Variations Among States’ Work Product Rules

December 5, 2012

Most states have adopted the same or essentially the same language found in the federal work product rule, Fed. R. Civ. P. 26(b)(3)(A). Although federal courts have taken differing positions on some work product issues, at least federal courts and most state courts are dealing with the same language.

However, a small number of state courts have adopted their own unique work product rules. In Gama Aviation Inc. v. Sandton Capital Partners, L.P., 951 N.Y.S.2d 519, 521 (N.Y. App. Div. 2012), the court noted that the New York work product rule provides absolute protection to what is called “attorney work product,” which differs from the lower level of protection provided to what is called “trial preparation” material. California protects a lawyer’s work product even in the absence of litigation or anticipated litigation. Laguna Beach Cnty. Water Dist. v. Superior Court, 22 Cal. Rptr. 3d 387, 393 (Cal. Ct. App. 2004). Illinois extends protection only to opinion work product. Shields v. Burlington N. & Santa Fe Ry., 818 N.E.2d 851, 854 (Ill. App. Ct. 2004); Ill. S. Ct. R. 201(b)(2) (amended Nov. 28, 2012, effective Jan. 1, 2013). In Pennsylvania, an adversary does not have to prove substantial need before obtaining a non-lawyer’s work product. Adhesive Specialists Inc. v. Concept Scis. Inc., 59 Pa. D. & C.4th 244, 264 (C.P. Lehigh 2002).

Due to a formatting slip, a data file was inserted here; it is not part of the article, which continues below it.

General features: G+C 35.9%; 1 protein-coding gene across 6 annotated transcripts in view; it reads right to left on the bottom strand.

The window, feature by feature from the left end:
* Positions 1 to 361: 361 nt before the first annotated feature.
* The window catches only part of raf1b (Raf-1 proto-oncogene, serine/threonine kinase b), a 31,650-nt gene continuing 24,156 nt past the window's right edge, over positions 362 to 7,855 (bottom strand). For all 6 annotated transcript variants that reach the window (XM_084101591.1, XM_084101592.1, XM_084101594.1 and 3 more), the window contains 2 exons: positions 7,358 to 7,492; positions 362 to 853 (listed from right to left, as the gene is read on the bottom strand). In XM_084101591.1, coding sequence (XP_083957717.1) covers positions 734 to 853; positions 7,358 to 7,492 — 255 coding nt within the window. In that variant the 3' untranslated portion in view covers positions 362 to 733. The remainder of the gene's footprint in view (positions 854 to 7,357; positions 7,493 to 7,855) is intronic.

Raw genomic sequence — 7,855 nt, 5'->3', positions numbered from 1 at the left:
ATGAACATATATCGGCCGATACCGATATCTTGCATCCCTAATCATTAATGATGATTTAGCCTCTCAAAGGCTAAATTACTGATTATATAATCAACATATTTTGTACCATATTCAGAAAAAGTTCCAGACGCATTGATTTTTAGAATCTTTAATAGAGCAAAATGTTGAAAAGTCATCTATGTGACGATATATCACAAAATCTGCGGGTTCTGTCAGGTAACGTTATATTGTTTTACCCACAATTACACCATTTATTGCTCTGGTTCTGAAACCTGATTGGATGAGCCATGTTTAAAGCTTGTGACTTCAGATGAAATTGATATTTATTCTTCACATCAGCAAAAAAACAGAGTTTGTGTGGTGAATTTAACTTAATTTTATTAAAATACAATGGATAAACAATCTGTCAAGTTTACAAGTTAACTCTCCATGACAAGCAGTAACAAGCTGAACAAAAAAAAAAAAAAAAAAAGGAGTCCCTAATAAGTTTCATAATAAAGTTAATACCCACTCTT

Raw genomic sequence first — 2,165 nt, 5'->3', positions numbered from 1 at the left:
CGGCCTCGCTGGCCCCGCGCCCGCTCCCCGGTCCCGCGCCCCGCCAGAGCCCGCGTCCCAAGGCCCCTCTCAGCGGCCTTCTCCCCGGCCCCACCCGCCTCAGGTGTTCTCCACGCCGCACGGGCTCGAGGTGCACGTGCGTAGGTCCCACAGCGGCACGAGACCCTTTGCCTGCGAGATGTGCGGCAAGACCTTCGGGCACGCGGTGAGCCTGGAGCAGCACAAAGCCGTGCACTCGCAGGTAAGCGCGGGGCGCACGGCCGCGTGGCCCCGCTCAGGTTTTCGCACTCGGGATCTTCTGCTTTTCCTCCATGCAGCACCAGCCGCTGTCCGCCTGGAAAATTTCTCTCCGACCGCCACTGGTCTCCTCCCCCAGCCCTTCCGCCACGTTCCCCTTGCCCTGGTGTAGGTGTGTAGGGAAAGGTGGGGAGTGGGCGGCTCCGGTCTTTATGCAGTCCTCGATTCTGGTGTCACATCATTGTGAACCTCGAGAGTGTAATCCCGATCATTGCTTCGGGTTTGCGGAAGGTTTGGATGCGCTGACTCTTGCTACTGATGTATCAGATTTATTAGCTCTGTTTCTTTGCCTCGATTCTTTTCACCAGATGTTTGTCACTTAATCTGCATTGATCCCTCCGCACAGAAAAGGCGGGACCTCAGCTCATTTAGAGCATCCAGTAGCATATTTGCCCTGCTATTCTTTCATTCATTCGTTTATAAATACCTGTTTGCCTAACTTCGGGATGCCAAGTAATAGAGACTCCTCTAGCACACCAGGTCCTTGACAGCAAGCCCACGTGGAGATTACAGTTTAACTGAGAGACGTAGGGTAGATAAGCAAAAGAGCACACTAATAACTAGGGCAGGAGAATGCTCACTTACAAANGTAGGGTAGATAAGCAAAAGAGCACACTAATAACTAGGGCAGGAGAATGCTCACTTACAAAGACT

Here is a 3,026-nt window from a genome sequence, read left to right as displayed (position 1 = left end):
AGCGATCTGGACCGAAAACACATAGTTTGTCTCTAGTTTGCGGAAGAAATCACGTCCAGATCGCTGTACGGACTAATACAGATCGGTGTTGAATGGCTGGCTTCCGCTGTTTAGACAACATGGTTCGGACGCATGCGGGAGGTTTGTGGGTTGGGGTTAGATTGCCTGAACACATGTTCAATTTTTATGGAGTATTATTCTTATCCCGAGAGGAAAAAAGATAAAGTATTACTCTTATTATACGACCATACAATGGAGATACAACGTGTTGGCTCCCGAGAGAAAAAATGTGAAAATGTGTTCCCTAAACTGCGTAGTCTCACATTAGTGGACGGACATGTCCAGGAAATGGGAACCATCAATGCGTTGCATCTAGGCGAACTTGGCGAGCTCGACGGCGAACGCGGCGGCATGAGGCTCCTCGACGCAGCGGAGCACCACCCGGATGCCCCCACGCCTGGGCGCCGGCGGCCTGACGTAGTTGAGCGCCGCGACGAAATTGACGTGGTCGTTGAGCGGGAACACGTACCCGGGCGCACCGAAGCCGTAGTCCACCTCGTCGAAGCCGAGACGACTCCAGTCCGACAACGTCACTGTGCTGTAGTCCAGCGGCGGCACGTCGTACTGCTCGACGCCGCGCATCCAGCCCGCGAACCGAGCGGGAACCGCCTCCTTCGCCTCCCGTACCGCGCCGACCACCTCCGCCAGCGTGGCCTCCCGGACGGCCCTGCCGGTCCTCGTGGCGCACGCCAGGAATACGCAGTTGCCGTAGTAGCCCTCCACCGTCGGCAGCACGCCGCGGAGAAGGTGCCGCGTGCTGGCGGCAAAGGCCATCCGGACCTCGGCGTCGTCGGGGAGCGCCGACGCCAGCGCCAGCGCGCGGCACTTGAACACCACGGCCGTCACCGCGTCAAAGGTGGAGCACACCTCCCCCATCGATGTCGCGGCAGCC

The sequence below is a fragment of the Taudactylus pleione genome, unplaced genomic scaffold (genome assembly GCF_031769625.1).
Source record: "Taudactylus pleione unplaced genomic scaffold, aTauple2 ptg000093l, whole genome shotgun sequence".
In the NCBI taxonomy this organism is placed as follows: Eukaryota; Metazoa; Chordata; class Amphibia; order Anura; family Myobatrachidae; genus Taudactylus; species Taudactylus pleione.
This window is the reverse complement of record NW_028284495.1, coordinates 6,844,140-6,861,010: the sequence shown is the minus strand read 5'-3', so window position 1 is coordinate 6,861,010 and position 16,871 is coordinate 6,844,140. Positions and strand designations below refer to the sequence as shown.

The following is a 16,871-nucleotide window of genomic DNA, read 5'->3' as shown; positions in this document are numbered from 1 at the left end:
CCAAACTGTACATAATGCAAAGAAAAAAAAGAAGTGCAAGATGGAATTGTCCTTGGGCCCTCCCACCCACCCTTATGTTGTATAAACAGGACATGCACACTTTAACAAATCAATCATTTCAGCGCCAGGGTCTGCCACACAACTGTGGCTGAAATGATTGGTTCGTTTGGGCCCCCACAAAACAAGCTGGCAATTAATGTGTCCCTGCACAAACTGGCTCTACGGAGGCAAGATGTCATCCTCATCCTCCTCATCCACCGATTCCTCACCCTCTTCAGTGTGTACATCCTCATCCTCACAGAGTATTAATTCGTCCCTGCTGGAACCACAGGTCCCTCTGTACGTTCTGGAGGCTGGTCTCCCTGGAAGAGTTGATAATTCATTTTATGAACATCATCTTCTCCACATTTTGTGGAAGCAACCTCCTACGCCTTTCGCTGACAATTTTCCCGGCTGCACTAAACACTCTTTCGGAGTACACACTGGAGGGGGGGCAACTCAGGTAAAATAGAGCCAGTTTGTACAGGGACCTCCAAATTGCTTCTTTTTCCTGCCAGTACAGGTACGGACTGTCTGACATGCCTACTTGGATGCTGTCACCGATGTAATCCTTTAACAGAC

Lawyers accustomed to litigating in federal court should remember that not all states have adopted the federal work product rule.